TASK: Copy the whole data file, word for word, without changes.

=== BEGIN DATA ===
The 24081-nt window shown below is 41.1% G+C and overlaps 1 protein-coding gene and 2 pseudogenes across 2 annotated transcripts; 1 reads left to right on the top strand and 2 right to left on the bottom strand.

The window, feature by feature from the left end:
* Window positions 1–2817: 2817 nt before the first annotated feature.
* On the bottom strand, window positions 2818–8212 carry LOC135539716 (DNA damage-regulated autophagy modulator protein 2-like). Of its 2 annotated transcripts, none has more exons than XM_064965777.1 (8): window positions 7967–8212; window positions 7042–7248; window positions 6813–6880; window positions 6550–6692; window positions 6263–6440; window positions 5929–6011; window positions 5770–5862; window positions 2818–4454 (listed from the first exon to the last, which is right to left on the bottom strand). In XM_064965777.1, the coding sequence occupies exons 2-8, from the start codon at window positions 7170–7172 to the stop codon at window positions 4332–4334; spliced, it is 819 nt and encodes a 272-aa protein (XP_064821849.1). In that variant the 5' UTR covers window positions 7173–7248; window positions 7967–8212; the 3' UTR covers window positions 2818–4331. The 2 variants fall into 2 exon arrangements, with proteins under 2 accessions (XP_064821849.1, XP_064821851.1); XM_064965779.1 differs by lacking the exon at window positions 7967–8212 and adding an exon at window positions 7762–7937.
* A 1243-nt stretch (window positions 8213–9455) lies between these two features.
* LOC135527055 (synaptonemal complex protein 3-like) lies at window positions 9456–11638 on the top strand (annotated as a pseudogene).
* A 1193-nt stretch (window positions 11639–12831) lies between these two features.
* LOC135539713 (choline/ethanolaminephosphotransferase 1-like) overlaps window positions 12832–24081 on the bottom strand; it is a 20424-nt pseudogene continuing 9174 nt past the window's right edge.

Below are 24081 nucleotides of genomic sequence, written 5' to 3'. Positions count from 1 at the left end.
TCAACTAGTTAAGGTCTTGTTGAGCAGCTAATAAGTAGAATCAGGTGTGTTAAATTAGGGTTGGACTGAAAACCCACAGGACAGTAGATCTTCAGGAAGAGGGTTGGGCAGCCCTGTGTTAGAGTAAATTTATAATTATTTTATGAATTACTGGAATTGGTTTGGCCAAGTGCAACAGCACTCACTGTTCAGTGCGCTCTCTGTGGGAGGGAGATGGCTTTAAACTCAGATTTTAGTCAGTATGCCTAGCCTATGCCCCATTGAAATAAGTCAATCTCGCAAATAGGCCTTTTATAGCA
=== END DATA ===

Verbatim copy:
The 24081-nt window shown below is 41.1% G+C and overlaps 1 protein-coding gene and 2 pseudogenes across 2 annotated transcripts; 1 reads left to right on the top strand and 2 right to left on the bottom strand.

The window, feature by feature from the left end:
* Window positions 1–2817: 2817 nt before the first annotated feature.
* On the bottom strand, window positions 2818–8212 carry LOC135539716 (DNA damage-regulated autophagy modulator protein 2-like). Of its 2 annotated transcripts, none has more exons than XM_064965777.1 (8): window positions 7967–8212; window positions 7042–7248; window positions 6813–6880; window positions 6550–6692; window positions 6263–6440; window positions 5929–6011; window positions 5770–5862; window positions 2818–4454 (listed from the first exon to the last, which is right to left on the bottom strand). In XM_064965777.1, the coding sequence occupies exons 2-8, from the start codon at window positions 7170–7172 to the stop codon at window positions 4332–4334; spliced, it is 819 nt and encodes a 272-aa protein (XP_064821849.1). In that variant the 5' UTR covers window positions 7173–7248; window positions 7967–8212; the 3' UTR covers window positions 2818–4331. The 2 variants fall into 2 exon arrangements, with proteins under 2 accessions (XP_064821849.1, XP_064821851.1); XM_064965779.1 differs by lacking the exon at window positions 7967–8212 and adding an exon at window positions 7762–7937.
* A 1243-nt stretch (window positions 8213–9455) lies between these two features.
* LOC135527055 (synaptonemal complex protein 3-like) lies at window positions 9456–11638 on the top strand (annotated as a pseudogene).
* A 1193-nt stretch (window positions 11639–12831) lies between these two features.
* LOC135539713 (choline/ethanolaminephosphotransferase 1-like) overlaps window positions 12832–24081 on the bottom strand; it is a 20424-nt pseudogene continuing 9174 nt past the window's right edge.

Below are 24081 nucleotides of genomic sequence, written 5' to 3'. Positions count from 1 at the left end.
TCAACTAGTTAAGGTCTTGTTGAGCAGCTAATAAGTAGAATCAGGTGTGTTAAATTAGGGTTGGACTGAAAACCCACAGGACAGTAGATCTTCAGGAAGAGGGTTGGGCAGCCCTGTGTTAGAGTAAATTTATAATTATTTTATGAATTACTGGAATTGGTTTGGCCAAGTGCAACAGCACTCACTGTTCAGTGCGCTCTCTGTGGGAGGGAGATGGCTTTAAACTCAGATTTTAGTCAGTATGCCTAGCCTATGCCCCATTGAAATAAGTCAATCTCGCAAATAGGCCTTTTATAGCA